Geneva, 9 February 2023 – Today, the World Business Council for Sustainable Development (WBCSD) releases a new guide that demands companies making hydrogen investments and their business partners to add “alignment with 1.5°C criteria” to their investment decision processes. This guide is the result of a collaborative effort involving 18 of WBCSD member companies.
The publication is intended to help design the infrastructure, including the necessary technologies, policies, incentives and business plans that will lead the hydrogen economy to reach net-zero emissions by 2050 and support the energy systems’ transition to an increasingly lower dependency on fossil fuels.
The new guide outlines three criteria that companies can use in their investment decisions to ensure that hydrogen projects are aligned with the Paris Agreement 1.5° C climate target:
- A rate of decarbonization (of lifecycle emissions associated with hydrogen) in line with the International Energy Agency’s (IEA) Net Zero Emissions scenario curve, reaching net-zero lifecycle carbon emissions in 2050;
- Using hydrogen to decarbonize sectors where alternatives are not available, ill-suited to the use or less efficient;
- Respecting two redlines for natural (fossil) gas-based hydrogen – no reliance on new (meaning greenfield) fossil fuel exploration or fossil fuel subsidies.
To put these criteria into practice, WBCSD recommends businesses to take the following actions:
- Map how they can reduce the full lifecycle carbon intensity (CI) of their hydrogen investments over time to reach net-zero carbon emissions in 2050 and plan to invest in those CI reduction measures throughout the life cycle of their projects;
- Decarbonize existing grey hydrogen units in line with the global decarbonization required to meet a 1.5°C scenario;
- Deploy new hydrogen production with the lowest possible carbon intensity as a starting point;
- Respect IEA and WBCSD’s redlines for blue hydrogen;
- Invest in greenhouse gas (GHG) emissions reduction measures to ensure those investments have net-zero carbon emissions in 2050.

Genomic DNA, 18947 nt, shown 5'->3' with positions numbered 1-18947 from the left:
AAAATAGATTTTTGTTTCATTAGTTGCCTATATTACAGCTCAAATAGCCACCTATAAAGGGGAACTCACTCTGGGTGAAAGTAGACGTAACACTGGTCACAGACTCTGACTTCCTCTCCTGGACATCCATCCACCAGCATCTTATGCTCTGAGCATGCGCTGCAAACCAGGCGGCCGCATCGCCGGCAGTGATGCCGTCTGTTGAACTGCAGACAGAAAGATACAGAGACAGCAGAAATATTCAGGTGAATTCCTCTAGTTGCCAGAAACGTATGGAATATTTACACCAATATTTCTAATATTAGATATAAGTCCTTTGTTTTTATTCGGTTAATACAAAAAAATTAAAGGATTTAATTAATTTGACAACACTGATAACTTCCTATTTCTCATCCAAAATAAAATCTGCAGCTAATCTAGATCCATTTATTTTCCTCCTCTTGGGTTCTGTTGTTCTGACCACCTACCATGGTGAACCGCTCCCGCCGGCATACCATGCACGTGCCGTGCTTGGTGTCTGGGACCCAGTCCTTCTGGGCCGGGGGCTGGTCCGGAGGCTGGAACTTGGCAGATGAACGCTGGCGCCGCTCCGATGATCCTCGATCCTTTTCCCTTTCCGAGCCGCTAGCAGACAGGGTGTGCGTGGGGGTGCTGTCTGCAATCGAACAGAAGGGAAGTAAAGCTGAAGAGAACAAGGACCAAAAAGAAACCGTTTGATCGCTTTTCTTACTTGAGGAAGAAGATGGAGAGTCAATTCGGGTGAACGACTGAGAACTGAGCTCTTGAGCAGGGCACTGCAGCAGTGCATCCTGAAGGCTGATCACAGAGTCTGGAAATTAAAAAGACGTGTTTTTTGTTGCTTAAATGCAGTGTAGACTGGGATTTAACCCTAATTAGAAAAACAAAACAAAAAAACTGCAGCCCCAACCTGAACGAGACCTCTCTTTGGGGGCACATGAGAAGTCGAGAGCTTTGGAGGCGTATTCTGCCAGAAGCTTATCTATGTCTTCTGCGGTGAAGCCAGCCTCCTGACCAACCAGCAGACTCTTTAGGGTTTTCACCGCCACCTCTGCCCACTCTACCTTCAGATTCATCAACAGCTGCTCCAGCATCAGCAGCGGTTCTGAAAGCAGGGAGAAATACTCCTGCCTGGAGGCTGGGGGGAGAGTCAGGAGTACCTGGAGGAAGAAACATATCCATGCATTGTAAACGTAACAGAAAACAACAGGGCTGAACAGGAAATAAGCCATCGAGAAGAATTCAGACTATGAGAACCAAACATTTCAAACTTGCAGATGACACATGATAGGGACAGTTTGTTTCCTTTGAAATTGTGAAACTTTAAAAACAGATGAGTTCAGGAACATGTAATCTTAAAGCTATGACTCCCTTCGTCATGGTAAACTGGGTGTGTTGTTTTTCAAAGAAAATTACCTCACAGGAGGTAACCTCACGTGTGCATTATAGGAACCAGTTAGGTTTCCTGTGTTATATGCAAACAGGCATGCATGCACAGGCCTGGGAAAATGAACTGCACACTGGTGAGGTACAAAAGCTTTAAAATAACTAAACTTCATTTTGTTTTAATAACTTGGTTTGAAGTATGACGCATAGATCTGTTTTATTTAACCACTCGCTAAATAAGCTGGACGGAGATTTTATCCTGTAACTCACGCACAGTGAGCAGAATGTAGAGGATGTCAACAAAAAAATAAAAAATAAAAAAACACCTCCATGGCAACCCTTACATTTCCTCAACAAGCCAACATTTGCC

All companies, investors and policymakers involved in the hydrogen sector can refer to the carbon-intensity reduction pathway examples presented in the guide to decide how best to align their investments with a 1.5°C scenario.
This is only a first step toward defining what it means for the hydrogen sector to be net zero and in line with the 1.5°C scenario. WBCSD welcomes further collaboration to deepen this topic.
Harry Brekelmans, Project and Technology Director, Executive Committee member at Shell: “WBCSD’s report on how to align hydrogen investments with a 1.5 pathway sets an ambitious and pragmatic way forward for us all to reduce the full lifecycle emissions of hydrogen production towards net zero. This is paramount for hydrogen to deliver its vital role in the future energy system. At Shell, we are committed to being a net-zero company by 2050 and are actively investing in hydrogen, such as at our Rheinland refinery or Holland Hydrogen I. We are considering how to include the proposed 1.5 aligned criteria in our decision-making process for hydrogen investments. We also recognize that the energy transition will require different solutions through 2050 and across various geographies. We thank WBCSD and all the member companies who shaped this report for such a clear and practical piece of work.”
Peter Oosterveer, CEO of Arcadis: “Arcadis has been heavily involved and a strong sponsor within the WBCSD Hydrogen working groups, supporting the workstreams of ‘1.5 aligned hydrogen investments’ to support the adoption of hydrogen with the lowest possible carbon intensity across the industry. With European Energy security challenges and rising fossil fuels costs contributing to the cost-of-living crisis, supporting the rapidly accelerating hydrogen sector is essential for decarbonizing our industries and averting our reliance on fossil fuels.”
Members of the WBCSD Hydrogen workstream: Arcadis, Baker McKenzie, bp, CLP, DNV, Dow, EDP, Enel, Engie, ERM and Element Energy, Galp, Iberdrola, Michelin, SwissRe, TotalEnergies, Shell, Yara, Yokogawa and KBC.
Download the full report and the executive summary here.
Learn more about WBCSD’S work on new energy solutions here.